How to develop a simulation programme in urology

Authors


Kamran Ahmed, Research Registrar, Department of Urology, Guy's Hospital, MRC Centre for Transplantation, King's College London, King's Health Partners, St Thomas Street, London SE1 9RT, UK. e-mail: k.ahmed@imperial.ac.uk

Abstract

What's known on the subject? and What does the study add?

Inanimate trainers and simulators have been shown to facilitate the skill acquisition of urologists. However, there are significant challenges to integrating standalone simulation programmes into mainstream urology curricula.

This study provides a framework to overcome these challenges and discusses the advantages of centralised urology simulation centres and their potential to serve as key adjuncts in the certification and validation process of urologists.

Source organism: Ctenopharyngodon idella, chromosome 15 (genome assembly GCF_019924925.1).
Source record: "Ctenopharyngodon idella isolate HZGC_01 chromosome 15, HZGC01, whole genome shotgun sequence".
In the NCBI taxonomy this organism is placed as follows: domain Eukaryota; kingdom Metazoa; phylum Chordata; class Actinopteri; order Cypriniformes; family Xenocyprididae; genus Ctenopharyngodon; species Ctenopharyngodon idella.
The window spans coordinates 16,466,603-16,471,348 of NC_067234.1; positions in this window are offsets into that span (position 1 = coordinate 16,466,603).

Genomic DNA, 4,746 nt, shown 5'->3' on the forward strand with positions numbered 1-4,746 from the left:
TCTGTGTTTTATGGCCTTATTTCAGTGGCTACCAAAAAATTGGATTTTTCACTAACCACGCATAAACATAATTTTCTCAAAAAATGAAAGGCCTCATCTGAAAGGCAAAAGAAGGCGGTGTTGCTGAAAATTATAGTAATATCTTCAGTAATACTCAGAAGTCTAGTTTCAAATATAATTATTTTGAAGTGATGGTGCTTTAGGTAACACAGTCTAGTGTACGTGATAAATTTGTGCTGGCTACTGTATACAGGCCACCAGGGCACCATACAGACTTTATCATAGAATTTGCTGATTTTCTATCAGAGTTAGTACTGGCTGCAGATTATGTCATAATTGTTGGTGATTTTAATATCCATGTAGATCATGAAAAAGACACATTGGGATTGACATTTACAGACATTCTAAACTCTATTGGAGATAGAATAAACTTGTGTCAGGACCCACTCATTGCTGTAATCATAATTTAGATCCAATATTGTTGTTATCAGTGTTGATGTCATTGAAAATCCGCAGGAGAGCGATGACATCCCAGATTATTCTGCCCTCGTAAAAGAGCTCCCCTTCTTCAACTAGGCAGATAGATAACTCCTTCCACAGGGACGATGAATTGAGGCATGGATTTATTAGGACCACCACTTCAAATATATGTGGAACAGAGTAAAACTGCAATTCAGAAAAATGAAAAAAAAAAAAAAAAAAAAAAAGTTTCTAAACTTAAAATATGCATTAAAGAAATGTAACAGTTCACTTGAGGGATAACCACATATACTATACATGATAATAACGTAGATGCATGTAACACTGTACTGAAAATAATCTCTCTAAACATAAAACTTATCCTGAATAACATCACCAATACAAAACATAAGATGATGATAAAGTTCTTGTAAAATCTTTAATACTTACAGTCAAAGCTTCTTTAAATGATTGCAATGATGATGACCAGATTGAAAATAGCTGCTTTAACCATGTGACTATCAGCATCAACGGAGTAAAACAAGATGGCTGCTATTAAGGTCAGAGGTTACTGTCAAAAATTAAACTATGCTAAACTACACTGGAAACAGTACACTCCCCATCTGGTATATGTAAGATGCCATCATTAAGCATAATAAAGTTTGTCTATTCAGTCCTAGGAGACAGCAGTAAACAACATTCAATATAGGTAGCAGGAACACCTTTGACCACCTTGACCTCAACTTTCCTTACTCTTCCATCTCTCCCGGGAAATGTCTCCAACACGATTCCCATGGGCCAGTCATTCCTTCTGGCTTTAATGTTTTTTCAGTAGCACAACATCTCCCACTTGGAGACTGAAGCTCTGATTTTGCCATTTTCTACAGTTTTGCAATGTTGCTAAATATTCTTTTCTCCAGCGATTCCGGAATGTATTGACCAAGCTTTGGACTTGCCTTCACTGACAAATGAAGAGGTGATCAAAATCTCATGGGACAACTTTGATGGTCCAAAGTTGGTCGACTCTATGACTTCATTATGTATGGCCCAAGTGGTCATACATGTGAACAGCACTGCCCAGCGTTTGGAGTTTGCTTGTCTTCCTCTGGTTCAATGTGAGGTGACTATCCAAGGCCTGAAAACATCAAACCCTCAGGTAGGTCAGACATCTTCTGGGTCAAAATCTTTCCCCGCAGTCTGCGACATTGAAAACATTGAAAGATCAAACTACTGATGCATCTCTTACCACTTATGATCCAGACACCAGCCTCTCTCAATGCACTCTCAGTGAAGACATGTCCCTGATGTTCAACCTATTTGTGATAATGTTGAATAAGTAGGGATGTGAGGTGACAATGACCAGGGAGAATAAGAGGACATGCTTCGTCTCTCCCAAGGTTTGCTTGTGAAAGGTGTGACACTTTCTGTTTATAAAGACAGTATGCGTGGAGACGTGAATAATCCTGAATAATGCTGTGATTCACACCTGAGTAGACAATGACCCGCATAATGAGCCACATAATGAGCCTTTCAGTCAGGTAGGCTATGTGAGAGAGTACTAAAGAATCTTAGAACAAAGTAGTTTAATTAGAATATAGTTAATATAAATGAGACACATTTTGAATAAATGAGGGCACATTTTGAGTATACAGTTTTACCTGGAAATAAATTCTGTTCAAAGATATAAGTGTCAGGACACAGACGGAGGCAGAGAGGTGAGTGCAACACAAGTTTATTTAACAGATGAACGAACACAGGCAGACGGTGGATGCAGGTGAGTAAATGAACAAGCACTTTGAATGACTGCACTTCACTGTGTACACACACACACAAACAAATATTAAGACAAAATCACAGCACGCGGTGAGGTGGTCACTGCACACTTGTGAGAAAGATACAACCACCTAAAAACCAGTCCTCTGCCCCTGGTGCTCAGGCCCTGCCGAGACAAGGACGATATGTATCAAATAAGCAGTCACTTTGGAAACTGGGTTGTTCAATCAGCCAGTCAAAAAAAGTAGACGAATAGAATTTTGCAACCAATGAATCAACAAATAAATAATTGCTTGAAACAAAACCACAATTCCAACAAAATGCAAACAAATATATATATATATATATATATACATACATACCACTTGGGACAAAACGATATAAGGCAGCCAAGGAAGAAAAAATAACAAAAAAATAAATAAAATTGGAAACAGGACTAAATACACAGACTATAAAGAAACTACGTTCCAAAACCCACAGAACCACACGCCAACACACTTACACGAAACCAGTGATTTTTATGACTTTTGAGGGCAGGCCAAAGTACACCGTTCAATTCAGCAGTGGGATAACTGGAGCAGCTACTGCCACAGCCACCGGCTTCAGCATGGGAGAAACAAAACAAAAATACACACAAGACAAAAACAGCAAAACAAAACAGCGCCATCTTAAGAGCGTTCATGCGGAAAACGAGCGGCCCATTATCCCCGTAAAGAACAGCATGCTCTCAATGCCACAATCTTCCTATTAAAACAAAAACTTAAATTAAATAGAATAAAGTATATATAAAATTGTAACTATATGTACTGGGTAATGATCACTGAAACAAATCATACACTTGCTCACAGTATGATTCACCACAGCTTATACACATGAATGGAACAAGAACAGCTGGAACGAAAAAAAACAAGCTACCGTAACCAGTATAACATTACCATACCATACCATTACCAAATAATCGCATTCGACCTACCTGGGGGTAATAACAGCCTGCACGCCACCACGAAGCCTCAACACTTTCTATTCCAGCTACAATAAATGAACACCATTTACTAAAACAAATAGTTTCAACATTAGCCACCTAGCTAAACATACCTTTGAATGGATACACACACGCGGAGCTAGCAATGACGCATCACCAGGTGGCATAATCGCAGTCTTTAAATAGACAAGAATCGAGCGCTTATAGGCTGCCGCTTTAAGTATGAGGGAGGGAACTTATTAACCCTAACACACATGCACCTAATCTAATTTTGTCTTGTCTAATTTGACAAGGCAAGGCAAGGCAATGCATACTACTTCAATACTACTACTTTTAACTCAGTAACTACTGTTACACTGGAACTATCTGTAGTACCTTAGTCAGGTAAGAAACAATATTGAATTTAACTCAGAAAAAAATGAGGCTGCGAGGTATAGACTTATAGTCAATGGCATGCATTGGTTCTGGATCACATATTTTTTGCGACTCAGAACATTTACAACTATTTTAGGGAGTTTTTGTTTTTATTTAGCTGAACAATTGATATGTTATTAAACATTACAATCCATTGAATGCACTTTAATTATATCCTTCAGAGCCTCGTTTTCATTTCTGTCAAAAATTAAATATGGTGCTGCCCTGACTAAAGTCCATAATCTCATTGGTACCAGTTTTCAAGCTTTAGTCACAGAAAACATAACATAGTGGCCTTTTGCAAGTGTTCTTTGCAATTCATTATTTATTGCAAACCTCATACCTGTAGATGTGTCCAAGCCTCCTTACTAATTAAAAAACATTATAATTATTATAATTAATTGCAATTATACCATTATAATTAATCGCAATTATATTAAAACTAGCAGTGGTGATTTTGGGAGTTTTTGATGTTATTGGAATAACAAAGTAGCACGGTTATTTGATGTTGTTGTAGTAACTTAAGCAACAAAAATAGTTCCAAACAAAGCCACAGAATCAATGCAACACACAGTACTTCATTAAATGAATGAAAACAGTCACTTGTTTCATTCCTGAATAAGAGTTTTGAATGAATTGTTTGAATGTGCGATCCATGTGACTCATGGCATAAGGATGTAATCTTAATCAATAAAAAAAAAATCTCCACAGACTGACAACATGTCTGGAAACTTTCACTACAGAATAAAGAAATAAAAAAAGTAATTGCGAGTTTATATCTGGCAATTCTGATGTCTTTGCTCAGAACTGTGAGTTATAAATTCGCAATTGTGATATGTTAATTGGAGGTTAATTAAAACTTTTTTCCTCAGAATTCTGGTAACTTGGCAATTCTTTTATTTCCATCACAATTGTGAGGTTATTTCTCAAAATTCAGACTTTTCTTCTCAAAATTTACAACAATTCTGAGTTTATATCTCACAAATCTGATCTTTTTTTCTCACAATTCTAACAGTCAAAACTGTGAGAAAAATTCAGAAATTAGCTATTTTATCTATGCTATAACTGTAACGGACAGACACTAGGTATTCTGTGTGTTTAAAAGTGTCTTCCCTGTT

Fixed performance-based outcomes of inanimate trainers and simulators have been praised as useful adjuncts in urology for reducing the learning curve associated with the acquisition of new technical and non-technical skills without compromising patient safety. Simulators are becoming an integral part of the urology training curriculum and their effectiveness is totally dependent on the structure of the programme implemented. The present paper discusses the fundamental concepts of centralized urology centres and their potential to serve as key adjuncts in the certification and validation process of urologists. In summary, proficiency-based curricula with well structured endpoints and objective tools for validating proficiency are critical in developing a simulation programme in urology. We concludes that more educational research into the outcomes of integrated urology curricula followed by trainee/trainer opinion surveys will help address some of these criteria.

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